By Kerry Eno
Published: Oct 25, 2014
Glenne Campbell slips easily into a Scottish accent: “Mah dad’s mother was Scottish.” The self-identified pre-tiree has had a long career in costuming for film and television. She couldn’t say nay to a recent opportunity to work on the sci-fi series Outlander in Scotland.
“I knew Outlander was my swan song,” Campbell shares from a seat at her favourite neighbourhood restaurant, The Nest.
She took the opportunity to conduct ancestral research during her six-month working trip. “What I learned about my family? I learned my great grandmother was widowed at 48 with eight children under 12 in 1878. All eight children stayed in Scotland until the year after their mom died. After that, all eight went to Northern Alberta”
In 1972, Campbell was reading the Calgary Herald and came across an article about a unique gallery that was being built in a town full of artists. The town was Brackendale. She remembers thinking: “That’s where I belong.”
She arrived in 1996. “I am a huge fan of the Brackendale Art Gallery and anything that goes on in Brackendale,” she bubbles. “I go down to Judd Beach every day and pick up garbage with my dogs. I usually start in March.”
Like her great grandmother, Glenne became a single mother when she lost her husband all too soon. “I used to build airplanes. My husband and I worked together on the first composite aircraft ever built in Canada. We flew it around North America, the Caribbean.”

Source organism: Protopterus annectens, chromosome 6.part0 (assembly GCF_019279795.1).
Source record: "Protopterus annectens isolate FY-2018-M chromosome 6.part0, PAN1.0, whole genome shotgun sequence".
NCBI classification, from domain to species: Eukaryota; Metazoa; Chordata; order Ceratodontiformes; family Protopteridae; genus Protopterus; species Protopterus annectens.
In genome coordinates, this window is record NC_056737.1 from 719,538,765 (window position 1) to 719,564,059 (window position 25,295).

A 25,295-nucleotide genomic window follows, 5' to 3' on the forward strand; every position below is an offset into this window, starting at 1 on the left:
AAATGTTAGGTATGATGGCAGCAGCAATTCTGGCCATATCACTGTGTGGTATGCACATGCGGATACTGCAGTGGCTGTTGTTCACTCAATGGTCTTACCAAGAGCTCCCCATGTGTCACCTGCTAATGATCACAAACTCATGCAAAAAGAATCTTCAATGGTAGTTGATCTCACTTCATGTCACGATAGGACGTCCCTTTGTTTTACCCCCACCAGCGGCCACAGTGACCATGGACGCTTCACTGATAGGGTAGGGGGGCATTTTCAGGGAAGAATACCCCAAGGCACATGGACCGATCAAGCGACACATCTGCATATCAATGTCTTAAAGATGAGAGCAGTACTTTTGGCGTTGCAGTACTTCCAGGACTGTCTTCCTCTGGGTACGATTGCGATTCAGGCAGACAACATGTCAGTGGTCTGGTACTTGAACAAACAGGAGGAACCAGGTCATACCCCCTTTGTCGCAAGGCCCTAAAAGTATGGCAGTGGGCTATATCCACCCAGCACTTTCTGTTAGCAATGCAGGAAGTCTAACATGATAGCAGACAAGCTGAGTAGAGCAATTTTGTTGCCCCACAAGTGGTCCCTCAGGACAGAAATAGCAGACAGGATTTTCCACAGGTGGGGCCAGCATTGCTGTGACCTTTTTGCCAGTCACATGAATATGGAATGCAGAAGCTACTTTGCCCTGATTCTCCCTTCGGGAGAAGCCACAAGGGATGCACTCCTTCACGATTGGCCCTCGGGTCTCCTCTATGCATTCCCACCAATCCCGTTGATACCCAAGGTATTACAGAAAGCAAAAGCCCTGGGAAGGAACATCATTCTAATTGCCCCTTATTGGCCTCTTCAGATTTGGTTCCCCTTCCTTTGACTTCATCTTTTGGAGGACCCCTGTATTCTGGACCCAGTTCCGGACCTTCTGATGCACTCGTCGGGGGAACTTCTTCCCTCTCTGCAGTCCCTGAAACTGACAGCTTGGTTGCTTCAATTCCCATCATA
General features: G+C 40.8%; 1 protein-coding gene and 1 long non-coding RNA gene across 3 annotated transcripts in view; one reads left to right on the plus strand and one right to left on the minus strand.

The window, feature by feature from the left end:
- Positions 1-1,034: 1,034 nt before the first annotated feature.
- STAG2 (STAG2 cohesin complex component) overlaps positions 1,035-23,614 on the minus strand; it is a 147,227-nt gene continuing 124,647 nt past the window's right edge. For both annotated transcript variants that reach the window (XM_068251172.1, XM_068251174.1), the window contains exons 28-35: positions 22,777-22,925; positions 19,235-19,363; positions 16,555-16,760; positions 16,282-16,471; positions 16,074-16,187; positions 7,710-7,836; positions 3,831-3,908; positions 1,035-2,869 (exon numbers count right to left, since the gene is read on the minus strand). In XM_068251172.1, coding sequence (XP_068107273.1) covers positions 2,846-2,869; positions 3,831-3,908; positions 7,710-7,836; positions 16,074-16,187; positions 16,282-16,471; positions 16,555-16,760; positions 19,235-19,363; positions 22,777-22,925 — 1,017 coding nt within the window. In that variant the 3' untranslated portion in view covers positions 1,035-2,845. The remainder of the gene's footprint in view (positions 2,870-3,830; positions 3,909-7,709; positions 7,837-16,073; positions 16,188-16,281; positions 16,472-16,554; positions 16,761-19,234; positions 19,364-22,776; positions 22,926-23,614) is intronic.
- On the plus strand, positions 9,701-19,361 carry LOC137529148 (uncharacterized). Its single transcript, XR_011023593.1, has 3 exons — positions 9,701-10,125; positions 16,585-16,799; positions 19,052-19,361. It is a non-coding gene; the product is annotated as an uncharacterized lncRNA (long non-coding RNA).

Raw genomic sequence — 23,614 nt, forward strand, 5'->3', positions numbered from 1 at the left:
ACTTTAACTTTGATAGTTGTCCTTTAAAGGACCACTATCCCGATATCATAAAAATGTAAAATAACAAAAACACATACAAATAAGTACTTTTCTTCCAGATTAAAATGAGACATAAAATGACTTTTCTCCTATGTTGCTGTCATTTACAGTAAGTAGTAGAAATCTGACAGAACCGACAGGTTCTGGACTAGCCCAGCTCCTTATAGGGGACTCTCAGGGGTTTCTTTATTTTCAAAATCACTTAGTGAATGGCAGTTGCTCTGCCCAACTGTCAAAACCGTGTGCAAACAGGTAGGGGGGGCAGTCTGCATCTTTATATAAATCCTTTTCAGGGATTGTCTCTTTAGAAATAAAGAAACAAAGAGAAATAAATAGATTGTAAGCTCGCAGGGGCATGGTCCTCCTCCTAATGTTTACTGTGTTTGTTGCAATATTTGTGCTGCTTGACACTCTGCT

Glenne and her son still live in the Brackendale home that she purchased with her husband. This year, her sunflowers grew to a personal record of 15 feet. “I have some in the front yard for the neighbours, some in the back for the birds.”
Council candidate Campbell is currently enrolled in the UBC certificate in Cultural Planning and Development. The program emphasizes considerations of art and culture in municipal decision-making and planning processes.
Glenne wants to acknowledge all local artists and bring them out of hiding through processes like cultural mapping. She wants to see a physical centre for the arts, a meeting place, built in Squamish in the next ten years.
Campbell prioritizes the physiological needs of community, specifically shelter and safety. Her biggest community safety concern is: “The safety of development in the floodplain, so that nobody loses property or value. And more consistency in the planning staff with what they tell developers they can and cannot do.”
Master of the one-liner, Glenne Campbell says that a person is either an activist or a couchivist. She believes: “A person should think creatively instead of whining and complaining.”
And she’s done Letterman.
Here are some of the things she would like to achive.
1. A policy for affordable housing.
2. Developing a diversity of employment and business providers. Encouraging innovation and challenging 20th century thinking.
3. Environment: Must do everything possible to improve the air, land, water, as well as provide a safe community environment as nature rebels with heavy blows occasionally.